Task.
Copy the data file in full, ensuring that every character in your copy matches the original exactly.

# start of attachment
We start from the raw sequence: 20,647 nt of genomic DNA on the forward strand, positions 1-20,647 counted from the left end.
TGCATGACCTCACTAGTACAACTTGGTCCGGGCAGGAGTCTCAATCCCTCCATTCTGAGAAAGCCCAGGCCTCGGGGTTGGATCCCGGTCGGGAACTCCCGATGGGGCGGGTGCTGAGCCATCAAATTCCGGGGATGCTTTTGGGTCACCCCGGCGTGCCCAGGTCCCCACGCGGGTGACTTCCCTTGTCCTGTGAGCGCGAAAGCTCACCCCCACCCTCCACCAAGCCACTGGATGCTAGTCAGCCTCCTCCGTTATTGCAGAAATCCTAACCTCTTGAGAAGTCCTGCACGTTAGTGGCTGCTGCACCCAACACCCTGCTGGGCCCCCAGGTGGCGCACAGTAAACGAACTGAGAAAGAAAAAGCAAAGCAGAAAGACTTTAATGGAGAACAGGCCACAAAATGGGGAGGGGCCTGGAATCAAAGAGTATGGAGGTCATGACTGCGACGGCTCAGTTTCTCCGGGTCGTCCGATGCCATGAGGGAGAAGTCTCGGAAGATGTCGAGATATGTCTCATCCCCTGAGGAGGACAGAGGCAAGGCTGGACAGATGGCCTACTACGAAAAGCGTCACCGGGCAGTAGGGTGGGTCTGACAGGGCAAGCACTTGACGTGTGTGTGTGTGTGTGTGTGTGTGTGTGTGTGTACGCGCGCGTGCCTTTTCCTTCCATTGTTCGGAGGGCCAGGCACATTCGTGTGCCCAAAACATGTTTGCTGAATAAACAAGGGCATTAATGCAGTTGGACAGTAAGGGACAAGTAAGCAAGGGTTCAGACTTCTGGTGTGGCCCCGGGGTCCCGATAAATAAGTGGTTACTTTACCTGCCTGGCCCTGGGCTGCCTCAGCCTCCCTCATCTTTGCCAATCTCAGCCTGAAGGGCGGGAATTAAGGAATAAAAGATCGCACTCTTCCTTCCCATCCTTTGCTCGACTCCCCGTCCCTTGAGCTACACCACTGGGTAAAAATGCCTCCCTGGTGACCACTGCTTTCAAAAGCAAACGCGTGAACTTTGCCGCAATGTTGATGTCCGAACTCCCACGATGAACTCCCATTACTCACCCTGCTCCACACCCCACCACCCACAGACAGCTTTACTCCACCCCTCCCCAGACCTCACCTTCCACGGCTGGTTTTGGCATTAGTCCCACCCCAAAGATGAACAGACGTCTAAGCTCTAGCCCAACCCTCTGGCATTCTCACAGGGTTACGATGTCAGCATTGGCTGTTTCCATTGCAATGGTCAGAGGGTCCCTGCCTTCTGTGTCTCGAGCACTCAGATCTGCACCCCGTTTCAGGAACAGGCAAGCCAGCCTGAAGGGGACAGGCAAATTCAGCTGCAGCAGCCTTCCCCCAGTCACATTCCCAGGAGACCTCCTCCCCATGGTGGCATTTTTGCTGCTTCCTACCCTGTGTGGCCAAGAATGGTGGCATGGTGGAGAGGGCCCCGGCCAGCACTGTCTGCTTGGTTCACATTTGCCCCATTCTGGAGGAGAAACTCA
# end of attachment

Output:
We start from the raw sequence: 20,647 nt of genomic DNA on the forward strand, positions 1-20,647 counted from the left end.
TGCATGACCTCACTAGTACAACTTGGTCCGGGCAGGAGTCTCAATCCCTCCATTCTGAGAAAGCCCAGGCCTCGGGGTTGGATCCCGGTCGGGAACTCCCGATGGGGCGGGTGCTGAGCCATCAAATTCCGGGGATGCTTTTGGGTCACCCCGGCGTGCCCAGGTCCCCACGCGGGTGACTTCCCTTGTCCTGTGAGCGCGAAAGCTCACCCCCACCCTCCACCAAGCCACTGGATGCTAGTCAGCCTCCTCCGTTATTGCAGAAATCCTAACCTCTTGAGAAGTCCTGCACGTTAGTGGCTGCTGCACCCAACACCCTGCTGGGCCCCCAGGTGGCGCACAGTAAACGAACTGAGAAAGAAAAAGCAAAGCAGAAAGACTTTAATGGAGAACAGGCCACAAAATGGGGAGGGGCCTGGAATCAAAGAGTATGGAGGTCATGACTGCGACGGCTCAGTTTCTCCGGGTCGTCCGATGCCATGAGGGAGAAGTCTCGGAAGATGTCGAGATATGTCTCATCCCCTGAGGAGGACAGAGGCAAGGCTGGACAGATGGCCTACTACGAAAAGCGTCACCGGGCAGTAGGGTGGGTCTGACAGGGCAAGCACTTGACGTGTGTGTGTGTGTGTGTGTGTGTGTGTGTGTGTACGCGCGCGTGCCTTTTCCTTCCATTGTTCGGAGGGCCAGGCACATTCGTGTGCCCAAAACATGTTTGCTGAATAAACAAGGGCATTAATGCAGTTGGACAGTAAGGGACAAGTAAGCAAGGGTTCAGACTTCTGGTGTGGCCCCGGGGTCCCGATAAATAAGTGGTTACTTTACCTGCCTGGCCCTGGGCTGCCTCAGCCTCCCTCATCTTTGCCAATCTCAGCCTGAAGGGCGGGAATTAAGGAATAAAAGATCGCACTCTTCCTTCCCATCCTTTGCTCGACTCCCCGTCCCTTGAGCTACACCACTGGGTAAAAATGCCTCCCTGGTGACCACTGCTTTCAAAAGCAAACGCGTGAACTTTGCCGCAATGTTGATGTCCGAACTCCCACGATGAACTCCCATTACTCACCCTGCTCCACACCCCACCACCCACAGACAGCTTTACTCCACCCCTCCCCAGACCTCACCTTCCACGGCTGGTTTTGGCATTAGTCCCACCCCAAAGATGAACAGACGTCTAAGCTCTAGCCCAACCCTCTGGCATTCTCACAGGGTTACGATGTCAGCATTGGCTGTTTCCATTGCAATGGTCAGAGGGTCCCTGCCTTCTGTGTCTCGAGCACTCAGATCTGCACCCCGTTTCAGGAACAGGCAAGCCAGCCTGAAGGGGACAGGCAAATTCAGCTGCAGCAGCCTTCCCCCAGTCACATTCCCAGGAGACCTCCTCCCCATGGTGGCATTTTTGCTGCTTCCTACCCTGTGTGGCCAAGAATGGTGGCATGGTGGAGAGGGCCCCGGCCAGCACTGTCTGCTTGGTTCACATTTGCCCCATTCTGGAGGAGAAACTCA